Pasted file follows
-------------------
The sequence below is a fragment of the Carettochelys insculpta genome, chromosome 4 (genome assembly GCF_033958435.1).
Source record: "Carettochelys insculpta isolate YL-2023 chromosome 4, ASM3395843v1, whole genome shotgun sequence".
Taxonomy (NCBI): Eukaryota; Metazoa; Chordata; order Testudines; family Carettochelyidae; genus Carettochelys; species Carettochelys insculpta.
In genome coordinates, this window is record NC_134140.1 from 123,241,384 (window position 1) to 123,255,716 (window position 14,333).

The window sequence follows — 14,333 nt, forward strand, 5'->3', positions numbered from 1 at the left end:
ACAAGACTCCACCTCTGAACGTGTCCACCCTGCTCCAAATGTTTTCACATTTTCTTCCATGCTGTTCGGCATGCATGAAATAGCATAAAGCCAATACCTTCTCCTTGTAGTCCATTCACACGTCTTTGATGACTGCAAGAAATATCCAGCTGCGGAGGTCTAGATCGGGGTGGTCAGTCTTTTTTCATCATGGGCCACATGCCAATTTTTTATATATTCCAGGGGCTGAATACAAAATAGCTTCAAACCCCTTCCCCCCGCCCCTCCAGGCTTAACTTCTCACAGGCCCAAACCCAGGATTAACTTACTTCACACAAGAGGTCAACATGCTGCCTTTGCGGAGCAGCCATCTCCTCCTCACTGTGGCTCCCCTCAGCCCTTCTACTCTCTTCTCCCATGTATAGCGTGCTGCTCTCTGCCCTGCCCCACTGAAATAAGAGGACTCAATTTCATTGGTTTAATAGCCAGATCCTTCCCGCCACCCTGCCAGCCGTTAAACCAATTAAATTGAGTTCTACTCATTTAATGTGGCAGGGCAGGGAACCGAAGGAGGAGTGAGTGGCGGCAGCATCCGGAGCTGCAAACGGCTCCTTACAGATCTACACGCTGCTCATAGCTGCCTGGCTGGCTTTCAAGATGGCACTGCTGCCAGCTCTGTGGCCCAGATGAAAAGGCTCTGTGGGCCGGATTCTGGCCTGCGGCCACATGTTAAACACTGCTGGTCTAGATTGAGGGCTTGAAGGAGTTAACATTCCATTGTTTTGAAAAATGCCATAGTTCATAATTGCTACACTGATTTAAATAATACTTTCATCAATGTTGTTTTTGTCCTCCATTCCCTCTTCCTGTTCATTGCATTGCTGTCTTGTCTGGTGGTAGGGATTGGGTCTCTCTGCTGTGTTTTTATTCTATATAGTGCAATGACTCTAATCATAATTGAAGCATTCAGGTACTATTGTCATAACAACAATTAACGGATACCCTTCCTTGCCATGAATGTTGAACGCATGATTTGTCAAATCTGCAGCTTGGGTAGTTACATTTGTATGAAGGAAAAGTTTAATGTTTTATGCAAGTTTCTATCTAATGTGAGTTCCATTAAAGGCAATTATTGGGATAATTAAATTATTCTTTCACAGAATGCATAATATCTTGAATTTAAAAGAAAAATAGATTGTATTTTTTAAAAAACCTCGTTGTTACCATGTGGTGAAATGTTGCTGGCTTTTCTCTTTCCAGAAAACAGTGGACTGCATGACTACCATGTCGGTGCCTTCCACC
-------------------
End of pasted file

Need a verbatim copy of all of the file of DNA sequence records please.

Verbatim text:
The sequence below is a fragment of the Carettochelys insculpta genome, chromosome 4 (genome assembly GCF_033958435.1).
Source record: "Carettochelys insculpta isolate YL-2023 chromosome 4, ASM3395843v1, whole genome shotgun sequence".
Taxonomy (NCBI): Eukaryota; Metazoa; Chordata; order Testudines; family Carettochelyidae; genus Carettochelys; species Carettochelys insculpta.
In genome coordinates, this window is record NC_134140.1 from 123,241,384 (window position 1) to 123,255,716 (window position 14,333).

The window sequence follows — 14,333 nt, forward strand, 5'->3', positions numbered from 1 at the left end:
ACAAGACTCCACCTCTGAACGTGTCCACCCTGCTCCAAATGTTTTCACATTTTCTTCCATGCTGTTCGGCATGCATGAAATAGCATAAAGCCAATACCTTCTCCTTGTAGTCCATTCACACGTCTTTGATGACTGCAAGAAATATCCAGCTGCGGAGGTCTAGATCGGGGTGGTCAGTCTTTTTTCATCATGGGCCACATGCCAATTTTTTATATATTCCAGGGGCTGAATACAAAATAGCTTCAAACCCCTTCCCCCCGCCCCTCCAGGCTTAACTTCTCACAGGCCCAAACCCAGGATTAACTTACTTCACACAAGAGGTCAACATGCTGCCTTTGCGGAGCAGCCATCTCCTCCTCACTGTGGCTCCCCTCAGCCCTTCTACTCTCTTCTCCCATGTATAGCGTGCTGCTCTCTGCCCTGCCCCACTGAAATAAGAGGACTCAATTTCATTGGTTTAATAGCCAGATCCTTCCCGCCACCCTGCCAGCCGTTAAACCAATTAAATTGAGTTCTACTCATTTAATGTGGCAGGGCAGGGAACCGAAGGAGGAGTGAGTGGCGGCAGCATCCGGAGCTGCAAACGGCTCCTTACAGATCTACACGCTGCTCATAGCTGCCTGGCTGGCTTTCAAGATGGCACTGCTGCCAGCTCTGTGGCCCAGATGAAAAGGCTCTGTGGGCCGGATTCTGGCCTGCGGCCACATGTTAAACACTGCTGGTCTAGATTGAGGGCTTGAAGGAGTTAACATTCCATTGTTTTGAAAAATGCCATAGTTCATAATTGCTACACTGATTTAAATAATACTTTCATCAATGTTGTTTTTGTCCTCCATTCCCTCTTCCTGTTCATTGCATTGCTGTCTTGTCTGGTGGTAGGGATTGGGTCTCTCTGCTGTGTTTTTATTCTATATAGTGCAATGACTCTAATCATAATTGAAGCATTCAGGTACTATTGTCATAACAACAATTAACGGATACCCTTCCTTGCCATGAATGTTGAACGCATGATTTGTCAAATCTGCAGCTTGGGTAGTTACATTTGTATGAAGGAAAAGTTTAATGTTTTATGCAAGTTTCTATCTAATGTGAGTTCCATTAAAGGCAATTATTGGGATAATTAAATTATTCTTTCACAGAATGCATAATATCTTGAATTTAAAAGAAAAATAGATTGTATTTTTTAAAAAACCTCGTTGTTACCATGTGGTGAAATGTTGCTGGCTTTTCTCTTTCCAGAAAACAGTGGACTGCATGACTACCATGTCGGTGCCTTCCACC